Plastic is truly ubiquitous. It’s in our clothes, our phones, our sunscreen. But also, increasingly, in marine food chains and immense, floating garbage patches in the oceans.
How do we fix this? Nations are trying to come up with an answer, and this year will be critical. Negotiations, which started last year and are scheduled to continue through 2023, will shape a plastics treaty expected by the end of 2024.
The talks will have to square two contrasting views of plastic: It’s a technological marvel that made a host of goods widely accessible and revolutionized medicine, but also a major contributor to climate change, biodiversity loss and pollution.
Rising consumption worldwide means the plastic waste that’s going into waterways is set to more than double, and perhaps more than triple, by 2040. Environmentalists fear production will only increase as the world quits oil and gas and fossil fuel companies pivot to plastic to sustain their profits.
Here’s what’s at stake.
How badly do we need plastics?
While it’s true that plastic is a key component in some very important things, such as medical devices, research shows that more than 40 percent of the plastic we use is packaging and generally single-use.
“Plastics are pervasive,” said Carroll Muffett, who heads the Center for International Environmental Law and has been following the treaty negotiations closely. “But it’s not the same as saying they’re truly essential.”
After all, most of you probably remember a time when soda bottles were refillable and made of glass. Going back to that system alone would have a huge impact.
Still, changing our ways will be incredibly hard. Grocery shopping used to be plastic-free. But without meaningful change in policy, Muffett said, getting back to that will most likely be very difficult. A reporter for NPR recently proved it when she tried to avoid plastics at the grocery store for just a week.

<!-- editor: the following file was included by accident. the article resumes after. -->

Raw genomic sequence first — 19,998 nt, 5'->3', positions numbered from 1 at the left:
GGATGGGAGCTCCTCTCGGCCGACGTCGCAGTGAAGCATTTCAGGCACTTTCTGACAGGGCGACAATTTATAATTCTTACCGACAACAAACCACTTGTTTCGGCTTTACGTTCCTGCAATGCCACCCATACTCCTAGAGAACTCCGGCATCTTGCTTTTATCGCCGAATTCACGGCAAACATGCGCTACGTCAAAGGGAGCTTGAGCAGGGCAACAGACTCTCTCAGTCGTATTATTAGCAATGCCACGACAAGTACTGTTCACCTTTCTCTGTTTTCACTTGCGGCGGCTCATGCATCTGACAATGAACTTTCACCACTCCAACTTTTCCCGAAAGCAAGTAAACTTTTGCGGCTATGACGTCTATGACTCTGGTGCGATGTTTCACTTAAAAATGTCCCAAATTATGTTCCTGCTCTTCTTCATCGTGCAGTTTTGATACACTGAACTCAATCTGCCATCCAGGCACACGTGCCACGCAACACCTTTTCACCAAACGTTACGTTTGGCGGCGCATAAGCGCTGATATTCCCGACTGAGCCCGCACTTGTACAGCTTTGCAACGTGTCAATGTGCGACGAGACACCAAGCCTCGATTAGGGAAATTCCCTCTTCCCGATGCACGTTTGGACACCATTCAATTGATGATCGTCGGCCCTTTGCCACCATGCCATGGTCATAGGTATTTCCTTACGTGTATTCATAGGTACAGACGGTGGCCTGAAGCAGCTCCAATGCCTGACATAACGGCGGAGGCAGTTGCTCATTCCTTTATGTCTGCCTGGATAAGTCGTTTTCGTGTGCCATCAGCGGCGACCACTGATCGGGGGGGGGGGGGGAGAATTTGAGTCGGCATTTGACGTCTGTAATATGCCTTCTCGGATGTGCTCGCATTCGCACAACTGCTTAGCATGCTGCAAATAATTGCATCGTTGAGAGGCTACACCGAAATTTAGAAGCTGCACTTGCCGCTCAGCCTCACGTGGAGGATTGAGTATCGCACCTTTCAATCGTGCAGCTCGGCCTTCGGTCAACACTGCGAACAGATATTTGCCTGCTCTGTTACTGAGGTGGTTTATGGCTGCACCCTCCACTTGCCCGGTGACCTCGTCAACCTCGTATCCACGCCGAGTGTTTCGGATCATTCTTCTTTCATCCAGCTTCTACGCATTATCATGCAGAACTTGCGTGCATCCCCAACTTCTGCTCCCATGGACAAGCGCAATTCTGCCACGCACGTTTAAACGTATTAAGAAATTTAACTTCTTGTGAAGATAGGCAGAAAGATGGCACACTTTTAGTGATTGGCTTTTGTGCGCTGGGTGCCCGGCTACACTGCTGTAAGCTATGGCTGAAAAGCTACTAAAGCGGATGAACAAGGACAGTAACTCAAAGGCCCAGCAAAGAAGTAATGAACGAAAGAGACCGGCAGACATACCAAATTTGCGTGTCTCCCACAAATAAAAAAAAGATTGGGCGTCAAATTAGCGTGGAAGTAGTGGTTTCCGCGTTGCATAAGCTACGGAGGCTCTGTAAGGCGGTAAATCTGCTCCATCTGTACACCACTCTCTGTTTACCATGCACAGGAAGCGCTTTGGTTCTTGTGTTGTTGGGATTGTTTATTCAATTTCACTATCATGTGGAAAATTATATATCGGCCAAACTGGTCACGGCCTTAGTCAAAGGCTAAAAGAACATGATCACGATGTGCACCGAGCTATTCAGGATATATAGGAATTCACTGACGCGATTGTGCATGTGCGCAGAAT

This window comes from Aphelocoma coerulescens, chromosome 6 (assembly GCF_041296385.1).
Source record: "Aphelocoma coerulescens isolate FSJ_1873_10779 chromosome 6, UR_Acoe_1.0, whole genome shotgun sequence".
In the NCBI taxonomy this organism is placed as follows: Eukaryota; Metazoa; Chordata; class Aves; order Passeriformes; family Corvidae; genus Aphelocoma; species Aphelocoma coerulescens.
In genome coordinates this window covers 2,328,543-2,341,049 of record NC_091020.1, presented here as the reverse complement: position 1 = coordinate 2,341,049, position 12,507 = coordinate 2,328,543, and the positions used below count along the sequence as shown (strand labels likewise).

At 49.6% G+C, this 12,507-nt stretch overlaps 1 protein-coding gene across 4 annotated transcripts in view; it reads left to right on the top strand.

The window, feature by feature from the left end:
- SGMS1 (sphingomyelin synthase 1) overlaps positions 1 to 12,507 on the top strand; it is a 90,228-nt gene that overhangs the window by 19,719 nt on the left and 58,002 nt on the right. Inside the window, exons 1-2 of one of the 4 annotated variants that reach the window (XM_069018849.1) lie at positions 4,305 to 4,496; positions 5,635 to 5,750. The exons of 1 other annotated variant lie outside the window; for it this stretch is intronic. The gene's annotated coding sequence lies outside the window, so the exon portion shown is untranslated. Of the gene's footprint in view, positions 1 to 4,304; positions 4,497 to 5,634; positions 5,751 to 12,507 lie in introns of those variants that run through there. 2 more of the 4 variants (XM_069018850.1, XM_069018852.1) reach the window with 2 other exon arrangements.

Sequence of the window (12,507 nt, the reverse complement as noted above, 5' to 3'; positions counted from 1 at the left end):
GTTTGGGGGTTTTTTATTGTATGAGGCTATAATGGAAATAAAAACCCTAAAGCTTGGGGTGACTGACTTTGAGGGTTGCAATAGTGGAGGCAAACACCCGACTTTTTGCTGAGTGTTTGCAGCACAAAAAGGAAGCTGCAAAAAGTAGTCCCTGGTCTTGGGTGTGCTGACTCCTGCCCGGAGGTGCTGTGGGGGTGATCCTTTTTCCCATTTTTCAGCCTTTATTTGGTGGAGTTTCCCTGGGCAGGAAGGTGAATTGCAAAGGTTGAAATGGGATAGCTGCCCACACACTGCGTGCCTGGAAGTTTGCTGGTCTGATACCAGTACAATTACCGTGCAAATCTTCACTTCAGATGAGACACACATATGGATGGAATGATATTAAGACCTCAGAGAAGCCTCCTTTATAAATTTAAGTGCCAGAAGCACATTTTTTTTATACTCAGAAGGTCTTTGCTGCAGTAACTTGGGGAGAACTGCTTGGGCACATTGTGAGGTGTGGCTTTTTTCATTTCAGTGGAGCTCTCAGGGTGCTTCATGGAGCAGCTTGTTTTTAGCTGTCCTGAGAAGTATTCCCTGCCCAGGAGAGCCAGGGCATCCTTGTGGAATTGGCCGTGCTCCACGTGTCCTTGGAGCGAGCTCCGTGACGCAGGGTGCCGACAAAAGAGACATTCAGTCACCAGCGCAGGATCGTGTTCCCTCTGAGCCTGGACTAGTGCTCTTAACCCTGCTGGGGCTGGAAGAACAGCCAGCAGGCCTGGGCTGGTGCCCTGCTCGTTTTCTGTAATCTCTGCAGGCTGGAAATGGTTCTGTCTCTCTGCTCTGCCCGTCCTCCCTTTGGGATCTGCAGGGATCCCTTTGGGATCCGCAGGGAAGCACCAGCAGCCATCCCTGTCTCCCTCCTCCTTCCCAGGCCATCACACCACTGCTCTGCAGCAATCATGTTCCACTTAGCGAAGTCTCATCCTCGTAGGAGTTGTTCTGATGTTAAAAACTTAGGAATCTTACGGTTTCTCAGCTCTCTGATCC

Why is plastic harmful?
Plastic has a role in both the climate and the biodiversity crises.
It’s responsible for 3.4 percent of greenhouse gas emissions, mostly because the majority of them are produced with fossil fuels. It’s killing marine life as it enters food chains or entangles animals. Plastic particles can be found in soil, water, air and also us. Some fear plastic is also interfering with the ability of the oceans to capture carbon.
“If you ask me what the potential impacts of the global plastic crisis are, we are just beginning to understand that,” Muffett told me.
A lot of plastic is also made from toxic chemicals, which make it not only harmful to us and life in general, but a lot harder to recycle. Improving this will be one of the treaty’s key goals.
What are the issues dividing nations?
Muffett explained that there are basically two sides in the negotiations.
Fifty nations have joined the High Ambition Coalition to End Plastic Pollution, which is pushing for a treaty that will limit production of plastic with binding targets for every nation that signs the pact.
Other countries, including fossil fuel-producing nations like Saudi Arabia and the United States, want a global agreement that focuses on recycling and is built on voluntary commitments, according to Climate Home News.
Advocates, like Muffett, generally prefer the first version.
First, because, so far, recycling hasn’t proven effective at the scale necessary.
Second, environmental treaties that limit production have historically been more successful. One example is the Montreal Protocol, which limited the production of chemicals that harm the ozone layer.
The conclusion of the treaty could deeply affect how we eat, clean our homes, and organize our days. So, stay tuned. We’ll be following this important story.
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